AUDIENCE: [INAUDIBLE] cross-section of the [INAUDIBLE]?

MICHAEL SHORT: I heard some-- yep, that will be the cross-section of N1. Let's call it going to some isotope we don't care about times the flux times N1. So as long as you can draw a like arrow decay and destruction production diagram, we can put this to math. That's the crazy thing. Let's finish it up. How about N2? We know that N1 can decay to N2. What are the other production mechanisms for N2? Follow the arrows.


MICHAEL SHORT: That's it. Because we're not changing anything at this point. What are all the destruction mechanisms for N2?


MICHAEL SHORT: Yep. It can decay, it can be absorbed by a neutron to become something we don't care about. Let's see, let's call it cross-section 2 null times flux times N2 minus the cross-section from 2 to 0, just this term with a minus sign. How about N3? What are all the ways we can make N3? Could you say it a little louder?

AUDIENCE: Only from decay.

MICHAEL SHORT: Only from decay. Again, just see which arrows are pointing at it. And what about the destruction mechanism for N3?


MICHAEL SHORT: Yep. So there's some probability it decays, let's say, cross-section 3 null times flux times N3 minus this arrow going back to N1. Running out of space, too many units. From 3 to 1 flux N3. So the point of accepting the escalation of this problem into something crazy is that it doesn't matter how crazy it gets. As long as you have like an arrow-based diagram or a flow chart to say which isotopes become which other isotopes by which other means, you can pose and correctly write the set of equations that defines them. This is when I would bring in MATLAB or Mathematica.

I could make you do this analytically, but this isn't a course 18 class and-- yeah, we don't want to go there. Cool. So I think-- I guess it's probably getting towards 10 of 10 of. Close enough. It's like three of 10 of. So I'd like to open it up to any questions because we let this-- I let this escalate freely to prove the point that as long as you know what decays into what or what creates or destroys what, you can set up the equations correctly. What we'll be doing on Tuesday is graphing this. Where we can pose an arbitrarily complex set of equations and you can start looking at, well, the change in one depends on the amount of the other, and you can almost graphically solve this on paper. Forget Mathematica in MATLAB.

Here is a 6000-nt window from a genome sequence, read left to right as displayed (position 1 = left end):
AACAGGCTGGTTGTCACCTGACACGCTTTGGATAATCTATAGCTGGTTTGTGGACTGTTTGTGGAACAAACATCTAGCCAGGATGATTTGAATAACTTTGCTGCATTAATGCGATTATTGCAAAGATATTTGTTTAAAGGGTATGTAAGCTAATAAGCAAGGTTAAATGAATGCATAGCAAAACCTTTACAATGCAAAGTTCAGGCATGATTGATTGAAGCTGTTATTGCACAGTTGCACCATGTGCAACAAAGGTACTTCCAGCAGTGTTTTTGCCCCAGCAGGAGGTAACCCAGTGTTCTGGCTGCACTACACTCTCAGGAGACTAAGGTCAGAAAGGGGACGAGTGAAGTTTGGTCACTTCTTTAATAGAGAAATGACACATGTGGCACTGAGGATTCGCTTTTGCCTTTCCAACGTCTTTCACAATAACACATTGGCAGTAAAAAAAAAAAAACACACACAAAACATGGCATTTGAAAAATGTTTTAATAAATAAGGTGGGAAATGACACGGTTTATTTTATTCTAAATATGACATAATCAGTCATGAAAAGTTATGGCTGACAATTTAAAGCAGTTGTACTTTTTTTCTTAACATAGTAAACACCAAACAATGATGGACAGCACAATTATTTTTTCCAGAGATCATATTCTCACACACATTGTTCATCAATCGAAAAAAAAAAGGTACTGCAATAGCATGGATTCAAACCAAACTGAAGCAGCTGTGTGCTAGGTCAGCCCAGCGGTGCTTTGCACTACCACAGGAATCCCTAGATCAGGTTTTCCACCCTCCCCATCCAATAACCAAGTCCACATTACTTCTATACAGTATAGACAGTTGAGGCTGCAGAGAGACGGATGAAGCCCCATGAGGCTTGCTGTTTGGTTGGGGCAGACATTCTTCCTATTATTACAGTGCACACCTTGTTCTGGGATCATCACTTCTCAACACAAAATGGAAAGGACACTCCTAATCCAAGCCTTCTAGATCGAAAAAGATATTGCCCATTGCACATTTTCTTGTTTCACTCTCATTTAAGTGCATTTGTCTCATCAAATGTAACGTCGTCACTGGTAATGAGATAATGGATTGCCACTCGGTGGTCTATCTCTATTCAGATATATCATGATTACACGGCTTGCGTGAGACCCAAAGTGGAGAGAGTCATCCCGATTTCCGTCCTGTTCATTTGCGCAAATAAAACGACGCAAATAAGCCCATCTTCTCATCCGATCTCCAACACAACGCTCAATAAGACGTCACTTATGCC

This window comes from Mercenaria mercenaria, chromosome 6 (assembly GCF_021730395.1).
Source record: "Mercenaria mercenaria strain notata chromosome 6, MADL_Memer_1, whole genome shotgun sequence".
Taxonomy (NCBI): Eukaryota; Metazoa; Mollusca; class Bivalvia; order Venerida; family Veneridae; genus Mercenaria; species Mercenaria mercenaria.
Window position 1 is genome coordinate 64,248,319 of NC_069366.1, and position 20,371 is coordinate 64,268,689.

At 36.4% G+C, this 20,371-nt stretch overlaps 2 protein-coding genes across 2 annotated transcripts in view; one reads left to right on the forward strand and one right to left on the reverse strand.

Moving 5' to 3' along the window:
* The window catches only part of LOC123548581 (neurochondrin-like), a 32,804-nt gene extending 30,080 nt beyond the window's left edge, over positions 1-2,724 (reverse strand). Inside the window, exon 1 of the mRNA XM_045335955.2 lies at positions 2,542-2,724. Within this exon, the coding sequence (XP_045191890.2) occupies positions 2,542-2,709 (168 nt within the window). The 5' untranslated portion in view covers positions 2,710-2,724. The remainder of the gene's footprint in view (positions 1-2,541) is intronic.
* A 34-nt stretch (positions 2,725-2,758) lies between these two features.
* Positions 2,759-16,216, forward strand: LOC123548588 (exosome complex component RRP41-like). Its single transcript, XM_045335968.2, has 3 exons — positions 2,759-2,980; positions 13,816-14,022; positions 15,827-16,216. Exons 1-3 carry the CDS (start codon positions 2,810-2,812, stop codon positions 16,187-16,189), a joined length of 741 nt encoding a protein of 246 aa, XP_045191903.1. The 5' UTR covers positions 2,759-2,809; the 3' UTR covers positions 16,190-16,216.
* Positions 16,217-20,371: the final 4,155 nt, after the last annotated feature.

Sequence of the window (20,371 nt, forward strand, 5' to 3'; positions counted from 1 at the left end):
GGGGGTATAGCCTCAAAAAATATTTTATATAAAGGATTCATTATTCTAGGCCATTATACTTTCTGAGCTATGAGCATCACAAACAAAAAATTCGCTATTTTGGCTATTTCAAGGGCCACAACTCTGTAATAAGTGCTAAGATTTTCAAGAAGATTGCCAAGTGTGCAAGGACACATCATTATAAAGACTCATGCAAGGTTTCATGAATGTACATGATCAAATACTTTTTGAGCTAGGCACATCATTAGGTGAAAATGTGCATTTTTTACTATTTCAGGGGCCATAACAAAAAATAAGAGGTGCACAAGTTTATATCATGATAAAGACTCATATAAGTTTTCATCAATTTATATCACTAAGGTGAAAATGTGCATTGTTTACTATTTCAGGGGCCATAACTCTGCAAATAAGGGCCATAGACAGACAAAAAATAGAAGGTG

If you look at last year's exam, I actually posed a more complex set of these and said draw the solution. And I'm going to-- we're going to show you how to do that. But any question on how we formed these? Yep?

AUDIENCE: What is sigma again? I'm sorry.

MICHAEL SHORT: So we just said let's say N3 decays to some isotope we don't care about. That's how I initially had it, and then I think Luke said, well can N2 become N0? And I said, yeah, sure. So there can be a cross-section for every type of reaction. So in reality, you might have any reaction under the sun, right? One isotope could absorb a neutron and decay by like any three or four different mechanisms into something else. You may have different probabilities for each of these. Yeah?

AUDIENCE: Do those decay constants [INAUDIBLE]

MICHAEL SHORT: The only time I'd expect you to find these decay constants is if I told you what these isotopes were. Those are also listed on the table of nuclides. As in they give you the half-life, and you know from this half-life relation what the decay constant is. If I didn't tell you what these isotopes were, I would just have you keep these symbols as lambda 1 and lambda 2.

And I might pose a question which will solve graphically on Tuesday, like let's say, solve this set of equations for lambda 2 is much greater than lambda 1. I don't care what the numbers are, let's just look at that general relation. And all the graphs for that sort of situation will follow the same pattern. Cool.

Any other questions on how we constructed this set of differential equations? And know that I'll never ask you to solve them numerically or analytically. Yeah. That's why we have computers and this is the future. These I might expect you to know how to derive, but this is the simplest possible case.

All right, if there's no questions, then let's take another 10-minute break and I'll be here for recitation to go over whatever problems you guys would like to do.